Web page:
ORIGINAL EINSTEIN PAPER FOUND
AMSTERDAM, Netherlands — The original manuscript of a paper Albert Einstein published in 1925 has been found in the archives of Leiden University's Lorentz Institute for Theoretical Physics (search), scholars said Saturday.
The handwritten manuscript titled "Quantum theory of the monatomic ideal gas" (search) was dated December 1924. Considered one of Einstein's last great breakthroughs, it was published in the proceedings of the Prussian Academy of Sciences in Berlin in January 1925.
High-resolution photographs of the 16-page, German-language manuscript and an account of its discovery were posted on the institute's Web site.
"It was quite exciting" when a student working on his master's thesis uncovered the delicate manuscript written in Einstein's distinctive scrawl, said professor Carlo Beenakker. "You can even see Einstein's fingerprints in some places, and it's full of notes and markups from his editor."
"We're going to keep it as a reminder of his visits here, which is quite a fond memory for us," Beenakker said.
The German-born physicist, who was Jewish, taught in Berlin (search) between 1914 and 1933, fleeing to the United States after Adolf Hitler came to power.
Einstein, whose name is now synonymous with genius was a frequent guest lecturer at Leiden in the 1920s due to his friendship with physicist Paul Ehrenfest, among whose papers the manuscript was found.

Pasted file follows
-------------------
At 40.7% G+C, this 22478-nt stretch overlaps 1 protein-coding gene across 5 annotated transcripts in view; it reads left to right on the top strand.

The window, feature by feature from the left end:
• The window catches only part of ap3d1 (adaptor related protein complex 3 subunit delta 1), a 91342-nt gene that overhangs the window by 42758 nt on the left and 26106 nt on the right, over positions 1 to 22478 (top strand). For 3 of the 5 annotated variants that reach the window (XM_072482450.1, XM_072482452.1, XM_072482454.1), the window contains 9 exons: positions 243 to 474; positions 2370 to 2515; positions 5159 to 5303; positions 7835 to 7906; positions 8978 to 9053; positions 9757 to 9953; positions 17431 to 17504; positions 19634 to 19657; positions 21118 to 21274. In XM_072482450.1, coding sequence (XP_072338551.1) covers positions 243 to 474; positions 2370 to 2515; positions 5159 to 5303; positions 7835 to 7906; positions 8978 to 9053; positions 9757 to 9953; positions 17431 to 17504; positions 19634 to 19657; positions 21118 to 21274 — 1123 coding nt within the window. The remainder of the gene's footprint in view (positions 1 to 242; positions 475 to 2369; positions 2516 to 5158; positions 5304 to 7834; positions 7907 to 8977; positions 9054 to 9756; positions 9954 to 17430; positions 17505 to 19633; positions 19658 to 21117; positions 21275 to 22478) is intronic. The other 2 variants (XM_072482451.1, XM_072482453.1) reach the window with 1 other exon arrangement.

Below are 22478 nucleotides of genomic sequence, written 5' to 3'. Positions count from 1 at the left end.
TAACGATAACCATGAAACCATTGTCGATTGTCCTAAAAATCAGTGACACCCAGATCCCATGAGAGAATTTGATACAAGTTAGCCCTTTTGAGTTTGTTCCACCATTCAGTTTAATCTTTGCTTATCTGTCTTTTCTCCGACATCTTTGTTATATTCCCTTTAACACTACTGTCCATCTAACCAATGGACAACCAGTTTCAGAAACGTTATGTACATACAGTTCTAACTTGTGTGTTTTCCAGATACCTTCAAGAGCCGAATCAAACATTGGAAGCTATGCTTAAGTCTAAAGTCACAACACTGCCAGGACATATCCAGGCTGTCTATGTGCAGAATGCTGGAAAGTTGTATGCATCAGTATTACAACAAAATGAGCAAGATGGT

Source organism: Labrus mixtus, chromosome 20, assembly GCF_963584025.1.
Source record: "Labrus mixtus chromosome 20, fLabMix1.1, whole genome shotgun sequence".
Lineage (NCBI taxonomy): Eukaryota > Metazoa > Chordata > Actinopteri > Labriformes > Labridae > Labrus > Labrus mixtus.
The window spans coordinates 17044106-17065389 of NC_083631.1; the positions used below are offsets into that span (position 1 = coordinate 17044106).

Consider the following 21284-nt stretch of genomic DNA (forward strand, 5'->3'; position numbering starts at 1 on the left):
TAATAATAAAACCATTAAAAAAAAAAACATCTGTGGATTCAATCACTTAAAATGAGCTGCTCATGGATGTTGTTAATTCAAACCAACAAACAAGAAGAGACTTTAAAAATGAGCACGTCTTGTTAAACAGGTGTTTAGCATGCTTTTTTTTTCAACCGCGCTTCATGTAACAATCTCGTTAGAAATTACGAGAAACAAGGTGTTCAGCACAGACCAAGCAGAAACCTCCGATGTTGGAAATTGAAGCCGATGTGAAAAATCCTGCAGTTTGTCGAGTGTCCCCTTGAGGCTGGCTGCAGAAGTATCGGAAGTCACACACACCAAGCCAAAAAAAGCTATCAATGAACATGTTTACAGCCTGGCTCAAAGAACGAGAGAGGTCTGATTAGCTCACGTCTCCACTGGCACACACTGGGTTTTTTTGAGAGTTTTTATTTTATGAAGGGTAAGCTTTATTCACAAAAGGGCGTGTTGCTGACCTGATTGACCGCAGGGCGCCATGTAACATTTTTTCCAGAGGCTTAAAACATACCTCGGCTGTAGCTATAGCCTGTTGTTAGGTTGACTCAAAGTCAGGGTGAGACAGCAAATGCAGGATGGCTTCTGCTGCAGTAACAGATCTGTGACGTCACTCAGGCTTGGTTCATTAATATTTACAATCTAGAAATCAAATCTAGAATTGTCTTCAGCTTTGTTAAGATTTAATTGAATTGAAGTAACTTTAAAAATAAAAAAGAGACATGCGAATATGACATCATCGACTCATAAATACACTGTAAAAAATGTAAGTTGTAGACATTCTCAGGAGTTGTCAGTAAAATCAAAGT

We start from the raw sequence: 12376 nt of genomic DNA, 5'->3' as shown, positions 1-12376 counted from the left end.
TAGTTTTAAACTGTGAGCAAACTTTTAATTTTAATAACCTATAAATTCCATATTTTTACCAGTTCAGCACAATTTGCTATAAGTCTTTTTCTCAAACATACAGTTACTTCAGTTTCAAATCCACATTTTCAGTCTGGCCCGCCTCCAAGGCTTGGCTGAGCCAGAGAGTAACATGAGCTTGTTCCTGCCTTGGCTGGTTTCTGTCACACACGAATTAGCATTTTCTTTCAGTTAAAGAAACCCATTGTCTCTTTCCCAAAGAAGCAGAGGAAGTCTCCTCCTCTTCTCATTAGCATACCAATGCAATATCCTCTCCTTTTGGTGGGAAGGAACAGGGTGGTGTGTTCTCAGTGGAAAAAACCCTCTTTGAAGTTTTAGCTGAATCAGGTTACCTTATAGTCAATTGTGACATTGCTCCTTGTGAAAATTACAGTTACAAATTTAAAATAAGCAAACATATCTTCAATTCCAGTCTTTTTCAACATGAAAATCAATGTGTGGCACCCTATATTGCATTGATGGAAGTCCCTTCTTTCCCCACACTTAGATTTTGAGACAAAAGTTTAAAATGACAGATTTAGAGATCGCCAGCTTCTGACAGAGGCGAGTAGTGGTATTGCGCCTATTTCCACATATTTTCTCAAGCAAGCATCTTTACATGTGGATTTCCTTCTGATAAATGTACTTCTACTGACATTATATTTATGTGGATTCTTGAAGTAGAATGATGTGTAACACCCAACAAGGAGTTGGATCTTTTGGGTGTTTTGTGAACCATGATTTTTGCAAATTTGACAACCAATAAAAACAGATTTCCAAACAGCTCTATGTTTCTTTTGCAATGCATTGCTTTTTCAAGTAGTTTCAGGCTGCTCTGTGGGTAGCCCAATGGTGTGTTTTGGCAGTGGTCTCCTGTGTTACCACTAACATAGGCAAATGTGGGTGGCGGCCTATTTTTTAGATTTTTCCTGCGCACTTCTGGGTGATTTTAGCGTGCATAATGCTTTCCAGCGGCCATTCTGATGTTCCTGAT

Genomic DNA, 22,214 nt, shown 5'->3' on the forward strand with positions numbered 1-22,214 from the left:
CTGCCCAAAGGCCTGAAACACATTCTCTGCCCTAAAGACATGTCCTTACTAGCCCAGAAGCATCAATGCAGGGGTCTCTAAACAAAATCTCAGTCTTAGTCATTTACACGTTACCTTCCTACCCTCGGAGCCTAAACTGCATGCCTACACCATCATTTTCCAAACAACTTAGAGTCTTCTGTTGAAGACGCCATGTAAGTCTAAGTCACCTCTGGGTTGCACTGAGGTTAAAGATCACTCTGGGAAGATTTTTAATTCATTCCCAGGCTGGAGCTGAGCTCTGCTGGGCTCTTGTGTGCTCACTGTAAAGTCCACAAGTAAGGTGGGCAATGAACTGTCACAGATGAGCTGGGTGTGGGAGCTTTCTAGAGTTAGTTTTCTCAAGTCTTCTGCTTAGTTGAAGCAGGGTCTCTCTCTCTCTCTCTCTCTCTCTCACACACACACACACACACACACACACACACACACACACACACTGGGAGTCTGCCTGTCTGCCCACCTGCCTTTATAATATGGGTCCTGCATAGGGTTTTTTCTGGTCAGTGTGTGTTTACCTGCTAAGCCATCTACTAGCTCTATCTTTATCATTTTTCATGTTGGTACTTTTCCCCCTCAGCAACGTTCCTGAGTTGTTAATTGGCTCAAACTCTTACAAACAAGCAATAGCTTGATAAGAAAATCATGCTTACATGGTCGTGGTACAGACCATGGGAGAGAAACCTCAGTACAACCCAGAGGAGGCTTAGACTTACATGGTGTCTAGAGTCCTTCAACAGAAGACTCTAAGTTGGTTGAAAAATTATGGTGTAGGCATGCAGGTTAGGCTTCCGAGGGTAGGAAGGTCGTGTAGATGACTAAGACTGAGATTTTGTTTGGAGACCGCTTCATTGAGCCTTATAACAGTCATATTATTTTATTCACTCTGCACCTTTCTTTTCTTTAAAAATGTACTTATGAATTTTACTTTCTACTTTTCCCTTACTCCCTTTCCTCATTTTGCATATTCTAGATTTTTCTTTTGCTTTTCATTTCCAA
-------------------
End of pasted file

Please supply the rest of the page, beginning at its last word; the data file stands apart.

The paper predicted that at temperatures near absolute zero — around 460 degrees below zero — particles in a gas can reach a state of such low energy that they clump together in one larger "mono-atom."
The idea was developed in collaboration with Indian physicist Satyendra Nath Bose and the then-theoretical state of matter was dubbed a Bose-Einstein condensation.
In 1995, University of Colorado at Boulder scientists Eric Cornell and Carl Wiemann created such a condensation using a gas of the element rubidium and were awarded the Nobel prize for physics in 2001, together with Wolfgang Ketterle of the Massachusetts Institute of Technology.
Beenakker said the student who found the manuscript, Rowdy Boeyink, was painstakingly reviewing documents in the archive for a thesis on Ehrenfest when he came across the Einstein manuscript and immediately recognized its importance.
He said Boeyink had found other interesting documents during his search, including a letter from Danish physicist Niels Bohr, and was all but certain to receive top marks on his thesis.
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